Six Nations 2014: Ireland will respect Italy, says Joe Schmidt
Six Nations 2014: Ireland head coach Joe Schmidt explains his strong line-up for the clash against Italy
Joe Schmidt admits his Ireland selection for Saturday’s Six Nations clash with Italy is born out of respect for the threat they pose.
The former Leinster head coach made a point of referring to Italy’s defeat in round two of the championship, in which they had led against France before succumbing as Philippe Saint-Andre’s side ran out 30-10 winners.
I’d have to say we’ve got a lot of respect for Italy and we know that we’ve got to get things right ourselves
“If you put that game in context, took out 10 minutes, and if you played it over the other 70 minutes, Italy were in front and deservedly so,” Schmidt said.
Ireland lead the championship with a better points difference, ahead of England, Wales and France, with all four nations winning two of their opening three matches.
While they may be favourites to claim their first championship since 2009 if they win their final two matches, Schmidt is taking nothing for granted against Italy despite talk of a potential 20-point walkover.
“I’d have to say we’ve got a lot of respect for Italy and we know that we’ve got to get things right ourselves,” he added. “Yes, we’d love to go to Paris with a good differential but we need to get to Paris with three wins and that’s still our primary goal.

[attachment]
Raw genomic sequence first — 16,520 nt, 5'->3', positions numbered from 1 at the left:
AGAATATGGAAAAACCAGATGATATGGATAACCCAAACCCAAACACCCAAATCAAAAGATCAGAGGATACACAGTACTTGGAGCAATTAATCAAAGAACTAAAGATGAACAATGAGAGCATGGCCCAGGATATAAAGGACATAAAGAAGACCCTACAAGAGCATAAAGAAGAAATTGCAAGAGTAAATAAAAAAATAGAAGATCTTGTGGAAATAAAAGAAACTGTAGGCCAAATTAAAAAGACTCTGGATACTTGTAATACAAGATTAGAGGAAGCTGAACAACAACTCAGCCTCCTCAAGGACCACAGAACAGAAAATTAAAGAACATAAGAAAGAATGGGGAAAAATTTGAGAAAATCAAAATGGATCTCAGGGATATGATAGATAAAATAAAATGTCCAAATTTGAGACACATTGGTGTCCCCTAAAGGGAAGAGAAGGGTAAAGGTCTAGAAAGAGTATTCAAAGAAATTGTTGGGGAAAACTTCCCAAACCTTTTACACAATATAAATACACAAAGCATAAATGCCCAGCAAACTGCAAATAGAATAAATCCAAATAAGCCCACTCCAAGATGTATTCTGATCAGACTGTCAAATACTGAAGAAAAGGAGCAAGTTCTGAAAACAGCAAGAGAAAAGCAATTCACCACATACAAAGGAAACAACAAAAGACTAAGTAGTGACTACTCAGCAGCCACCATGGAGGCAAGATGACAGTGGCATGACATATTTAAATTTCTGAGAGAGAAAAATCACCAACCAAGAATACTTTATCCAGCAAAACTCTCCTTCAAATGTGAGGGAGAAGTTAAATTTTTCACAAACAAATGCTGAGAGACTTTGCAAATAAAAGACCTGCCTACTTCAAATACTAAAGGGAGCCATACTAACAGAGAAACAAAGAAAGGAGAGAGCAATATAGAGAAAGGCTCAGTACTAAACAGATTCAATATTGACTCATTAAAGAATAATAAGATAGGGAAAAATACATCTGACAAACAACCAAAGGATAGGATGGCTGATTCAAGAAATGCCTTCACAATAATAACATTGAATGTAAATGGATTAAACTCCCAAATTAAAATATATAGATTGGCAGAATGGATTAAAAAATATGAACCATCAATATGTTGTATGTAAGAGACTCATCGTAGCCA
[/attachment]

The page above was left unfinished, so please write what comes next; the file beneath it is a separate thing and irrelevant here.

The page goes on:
Indeed, Schmidt has made just one change to his starting XV from the 13-10 defeat by England at Twickenham last time out as Ulster’s Iain Henderson comes in for Peter O’Mahony on the blindside.
The Kiwi and Ireland’s senior players will be all too well aware of the threat that Jacques Brunel’s side could pose – Ireland ended their 2013 campaign with a 22-15 defeat in Rome, Italy’s first in 12 attempts since joining Europe’s elite.
Italy have also been impressive in spells in this year’s championship and aren’t short of tries, having found their way over the try-line in their matches against Wales, France and Scotland.
Two of those were close-run affairs – Wales needing the kicking of Leigh Halfpenny to spare their blushes, while Scotland needed a last-gasp drop goal from Duncan Weir to sneak a one-point win.
“The balance at the moment would be tipped massively toward the result,” Schmidt said.
“One of the good things is that we’ve got a very smart group of men who play the game and I think we can very quickly change the shape of what we’re doing and we’ve demonstrated that we can play a few different ways so far in the tournament.
“We can change that up a little if we need to in the last 20 or 30 minutes, or it may be at half-time we get together and maybe change a few things.”
In talking of his game plan, the Ireland head coach hinted at a frustration that Ireland have struggled to score tries late in matches of late, something which could have led to wins over New Zealand and England in the last four months.
“I think sometimes if you go out trying to win everything in the first part of the game, you actually frustrate yourself and you can be overly anxious,” he added. “You can try overly hard and in the end it’s very difficult to make things come off.
“So we’ve got to be patient, we’ve got to be really well prepared individually and as a collective because they are going to make it really tough and if we’re not up to it they’ve proven that they can easily get results.”